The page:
Commitment-Making Strong Family Bonds

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I have recently found myself wanting a life I don’t currently have. I want a life where I am sober, happy, and have strong bonds with my family. Always trying to take the easy way out has left me with nothing and always wanting more. Its true what they say though, nothing in life worth having comes easy and without making sacrifices and commitments. I am going to have to continue to make drastic changes to the way I think and the way I act. I need to continue to take constructive criticism and advice from others. This all seems like a lot of work but I know deep down that to be truly happy, no commitment seems to big to overcome.

"Letting Others Help Me"- Commitment in Recovery

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Its not easy making any kind of commitment in life, at least for me. I think it stems from my childhood, adolescence, and early adulthood. I came from an abusive family that made it almost impossible for me to commit to trusting anyone. During my teenage years, I started to use drugs and alcohol and hang out with dangerous people and those are the people I got used to being around. When positive people would present themselves in my life I would not commit myself to starting a relationship with them. Finally, in my early 20’s, I got into a relationship that ended very badly and that made it difficult to believe that I could love anyone. I see now that all of this lack of commitment to anything was only hurting myself. People would often try and offer help but I would turn the other direction. I thought, wrongly, that the only people I could trust were addicts and unhealthy people because they shared the same interests as me, which was doing drug and not caring about anyone or anything, including myself.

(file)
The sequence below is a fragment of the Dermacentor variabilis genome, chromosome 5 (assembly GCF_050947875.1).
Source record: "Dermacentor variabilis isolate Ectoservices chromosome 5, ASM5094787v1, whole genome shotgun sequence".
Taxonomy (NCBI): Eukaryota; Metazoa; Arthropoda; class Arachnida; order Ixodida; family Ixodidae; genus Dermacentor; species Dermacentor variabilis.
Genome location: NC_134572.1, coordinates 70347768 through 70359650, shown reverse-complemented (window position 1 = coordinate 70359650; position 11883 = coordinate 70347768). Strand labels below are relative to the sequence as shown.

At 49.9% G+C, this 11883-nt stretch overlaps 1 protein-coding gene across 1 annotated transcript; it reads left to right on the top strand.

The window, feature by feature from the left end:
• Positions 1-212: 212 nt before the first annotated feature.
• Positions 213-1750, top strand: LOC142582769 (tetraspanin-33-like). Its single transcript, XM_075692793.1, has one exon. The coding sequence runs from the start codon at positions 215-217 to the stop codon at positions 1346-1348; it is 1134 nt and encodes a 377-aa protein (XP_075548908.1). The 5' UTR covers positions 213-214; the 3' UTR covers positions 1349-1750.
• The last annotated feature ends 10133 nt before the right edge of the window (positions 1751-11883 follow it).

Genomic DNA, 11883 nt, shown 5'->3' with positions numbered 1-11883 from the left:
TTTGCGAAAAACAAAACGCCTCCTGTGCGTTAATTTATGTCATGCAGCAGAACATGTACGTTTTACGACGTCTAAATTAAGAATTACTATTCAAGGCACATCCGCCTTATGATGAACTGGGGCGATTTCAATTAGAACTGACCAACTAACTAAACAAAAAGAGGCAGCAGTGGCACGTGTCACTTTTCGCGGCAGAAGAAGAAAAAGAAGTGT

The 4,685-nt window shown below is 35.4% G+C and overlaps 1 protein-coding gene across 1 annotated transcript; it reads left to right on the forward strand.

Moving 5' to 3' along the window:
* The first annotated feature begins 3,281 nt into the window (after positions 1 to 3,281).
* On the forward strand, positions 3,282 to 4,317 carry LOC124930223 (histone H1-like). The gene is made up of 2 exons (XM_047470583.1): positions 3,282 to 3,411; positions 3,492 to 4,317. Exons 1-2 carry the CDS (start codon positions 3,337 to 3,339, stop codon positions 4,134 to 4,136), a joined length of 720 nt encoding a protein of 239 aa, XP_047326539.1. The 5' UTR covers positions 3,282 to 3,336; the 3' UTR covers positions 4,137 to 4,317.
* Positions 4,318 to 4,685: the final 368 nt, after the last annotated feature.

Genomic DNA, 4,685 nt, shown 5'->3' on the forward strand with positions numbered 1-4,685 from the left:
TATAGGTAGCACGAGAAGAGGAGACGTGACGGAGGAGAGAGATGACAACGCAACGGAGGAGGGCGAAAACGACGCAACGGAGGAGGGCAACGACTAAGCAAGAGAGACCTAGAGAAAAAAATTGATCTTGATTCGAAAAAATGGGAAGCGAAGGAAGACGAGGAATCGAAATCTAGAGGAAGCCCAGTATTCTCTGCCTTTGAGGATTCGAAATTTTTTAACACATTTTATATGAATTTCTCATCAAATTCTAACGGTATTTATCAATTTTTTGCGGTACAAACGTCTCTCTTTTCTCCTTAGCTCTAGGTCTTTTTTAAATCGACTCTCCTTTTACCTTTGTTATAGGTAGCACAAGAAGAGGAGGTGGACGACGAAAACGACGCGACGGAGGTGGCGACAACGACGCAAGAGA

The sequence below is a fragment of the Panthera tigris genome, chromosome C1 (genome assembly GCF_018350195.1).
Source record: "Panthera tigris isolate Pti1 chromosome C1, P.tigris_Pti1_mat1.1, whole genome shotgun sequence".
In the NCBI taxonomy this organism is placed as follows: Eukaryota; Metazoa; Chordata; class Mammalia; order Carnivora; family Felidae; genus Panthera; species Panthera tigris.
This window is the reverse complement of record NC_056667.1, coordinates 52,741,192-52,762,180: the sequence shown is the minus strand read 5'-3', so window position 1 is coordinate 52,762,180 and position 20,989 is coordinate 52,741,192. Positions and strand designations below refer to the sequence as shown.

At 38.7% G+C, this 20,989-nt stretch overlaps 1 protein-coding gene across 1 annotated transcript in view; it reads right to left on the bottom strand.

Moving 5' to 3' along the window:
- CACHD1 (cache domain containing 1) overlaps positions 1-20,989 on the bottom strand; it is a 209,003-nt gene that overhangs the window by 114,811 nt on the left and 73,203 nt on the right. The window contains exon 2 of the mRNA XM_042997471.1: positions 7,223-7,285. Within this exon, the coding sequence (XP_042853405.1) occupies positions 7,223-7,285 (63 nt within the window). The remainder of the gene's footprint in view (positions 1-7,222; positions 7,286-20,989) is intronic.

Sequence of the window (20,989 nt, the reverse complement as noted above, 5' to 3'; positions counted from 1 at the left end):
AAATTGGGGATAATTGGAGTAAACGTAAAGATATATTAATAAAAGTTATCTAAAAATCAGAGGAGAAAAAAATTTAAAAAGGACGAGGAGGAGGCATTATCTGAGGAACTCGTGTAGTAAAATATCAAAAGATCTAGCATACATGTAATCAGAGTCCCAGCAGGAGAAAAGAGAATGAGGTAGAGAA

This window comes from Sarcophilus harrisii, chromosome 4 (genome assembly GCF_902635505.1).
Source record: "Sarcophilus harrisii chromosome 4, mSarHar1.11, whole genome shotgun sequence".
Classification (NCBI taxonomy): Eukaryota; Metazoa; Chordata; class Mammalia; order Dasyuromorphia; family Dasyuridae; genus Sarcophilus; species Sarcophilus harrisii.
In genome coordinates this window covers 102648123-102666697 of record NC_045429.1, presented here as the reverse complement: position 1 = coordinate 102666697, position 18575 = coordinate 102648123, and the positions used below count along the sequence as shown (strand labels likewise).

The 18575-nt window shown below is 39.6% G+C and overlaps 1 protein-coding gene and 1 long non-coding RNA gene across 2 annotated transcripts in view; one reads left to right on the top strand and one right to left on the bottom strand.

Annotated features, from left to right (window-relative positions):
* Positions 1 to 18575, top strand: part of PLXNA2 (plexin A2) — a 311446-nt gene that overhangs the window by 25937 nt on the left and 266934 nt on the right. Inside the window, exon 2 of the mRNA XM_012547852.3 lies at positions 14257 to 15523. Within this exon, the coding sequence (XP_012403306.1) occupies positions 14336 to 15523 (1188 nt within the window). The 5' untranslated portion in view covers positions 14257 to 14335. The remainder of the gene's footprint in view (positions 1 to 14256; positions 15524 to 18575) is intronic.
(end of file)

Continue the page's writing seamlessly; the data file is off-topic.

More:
This time around  I have made a commitment to myself and that commitment is to fix my life. After I made that commitment, Salina, SOCD, and my Father all came along so I was supported while I work to achieve my goal. I finally got myself to SOCD where I feel more at home than any other place in this world. I let my walls down and let people in and allowed them to help me. Trust and security finally came to me! In recovery, I’ve learned that commitments need to be made in order to gain serenity. I realized that I needed to commit myself to working the steps and getting sponsor.  Sometimes life gets tough but I cant and won’t let that stop me. Remember, if you are following through with a commitment to better yourself, you must stick with it, even through the most difficult of times.

Turning Vision into Reality

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Vision is essential in the healing process of addiction, and in life itself. It says in the bible that without a vision, people perish. Your vision is the key to your future, it’s important to not only look ahead in life but to have a certain way of living out your life. Visualizing what you want, and going for it. Setting an example in recovery and showing others the vision you have created for yourself and living that vision out is so important in helping others. Its shows them that there is hope and that if they think about what they want their life to look like, they can set the goals to achieve that vision. I know personally when I see someone’s vision being lived out in a positive way it’s inspiring. It not only shows what you can be capable of, but also shows leadership. And leadership is the capacity to translate vision into reality.